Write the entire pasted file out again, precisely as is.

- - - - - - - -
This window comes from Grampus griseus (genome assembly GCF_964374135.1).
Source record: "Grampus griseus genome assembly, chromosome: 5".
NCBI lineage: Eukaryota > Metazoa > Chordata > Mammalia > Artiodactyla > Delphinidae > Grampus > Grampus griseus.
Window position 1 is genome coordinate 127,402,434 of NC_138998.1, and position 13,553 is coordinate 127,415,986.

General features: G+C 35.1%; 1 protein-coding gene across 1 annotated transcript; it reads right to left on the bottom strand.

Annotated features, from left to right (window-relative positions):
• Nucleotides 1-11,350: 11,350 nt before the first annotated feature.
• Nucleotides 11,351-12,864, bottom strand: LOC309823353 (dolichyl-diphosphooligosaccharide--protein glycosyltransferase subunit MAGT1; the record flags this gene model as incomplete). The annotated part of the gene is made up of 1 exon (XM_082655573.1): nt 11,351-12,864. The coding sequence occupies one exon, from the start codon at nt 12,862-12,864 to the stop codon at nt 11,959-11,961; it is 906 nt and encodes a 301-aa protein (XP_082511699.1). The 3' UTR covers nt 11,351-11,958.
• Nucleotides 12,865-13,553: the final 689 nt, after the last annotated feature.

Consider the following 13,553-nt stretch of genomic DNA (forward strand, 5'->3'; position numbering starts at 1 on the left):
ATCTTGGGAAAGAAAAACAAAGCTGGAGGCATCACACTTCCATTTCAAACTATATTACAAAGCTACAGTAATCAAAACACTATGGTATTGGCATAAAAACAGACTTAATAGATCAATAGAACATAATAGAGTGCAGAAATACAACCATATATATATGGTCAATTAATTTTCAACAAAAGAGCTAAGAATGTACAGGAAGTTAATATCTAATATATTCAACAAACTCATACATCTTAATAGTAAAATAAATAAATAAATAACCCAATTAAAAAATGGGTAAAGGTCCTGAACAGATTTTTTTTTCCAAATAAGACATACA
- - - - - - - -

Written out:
This window comes from Grampus griseus (genome assembly GCF_964374135.1).
Source record: "Grampus griseus genome assembly, chromosome: 5".
NCBI lineage: Eukaryota > Metazoa > Chordata > Mammalia > Artiodactyla > Delphinidae > Grampus > Grampus griseus.
Window position 1 is genome coordinate 127,402,434 of NC_138998.1, and position 13,553 is coordinate 127,415,986.

General features: G+C 35.1%; 1 protein-coding gene across 1 annotated transcript; it reads right to left on the bottom strand.

Annotated features, from left to right (window-relative positions):
• Nucleotides 1-11,350: 11,350 nt before the first annotated feature.
• Nucleotides 11,351-12,864, bottom strand: LOC309823353 (dolichyl-diphosphooligosaccharide--protein glycosyltransferase subunit MAGT1; the record flags this gene model as incomplete). The annotated part of the gene is made up of 1 exon (XM_082655573.1): nt 11,351-12,864. The coding sequence occupies one exon, from the start codon at nt 12,862-12,864 to the stop codon at nt 11,959-11,961; it is 906 nt and encodes a 301-aa protein (XP_082511699.1). The 3' UTR covers nt 11,351-11,958.
• Nucleotides 12,865-13,553: the final 689 nt, after the last annotated feature.

Consider the following 13,553-nt stretch of genomic DNA (forward strand, 5'->3'; position numbering starts at 1 on the left):
ATCTTGGGAAAGAAAAACAAAGCTGGAGGCATCACACTTCCATTTCAAACTATATTACAAAGCTACAGTAATCAAAACACTATGGTATTGGCATAAAAACAGACTTAATAGATCAATAGAACATAATAGAGTGCAGAAATACAACCATATATATATGGTCAATTAATTTTCAACAAAAGAGCTAAGAATGTACAGGAAGTTAATATCTAATATATTCAACAAACTCATACATCTTAATAGTAAAATAAATAAATAAATAACCCAATTAAAAAATGGGTAAAGGTCCTGAACAGATTTTTTTTTCCAAATAAGACATACA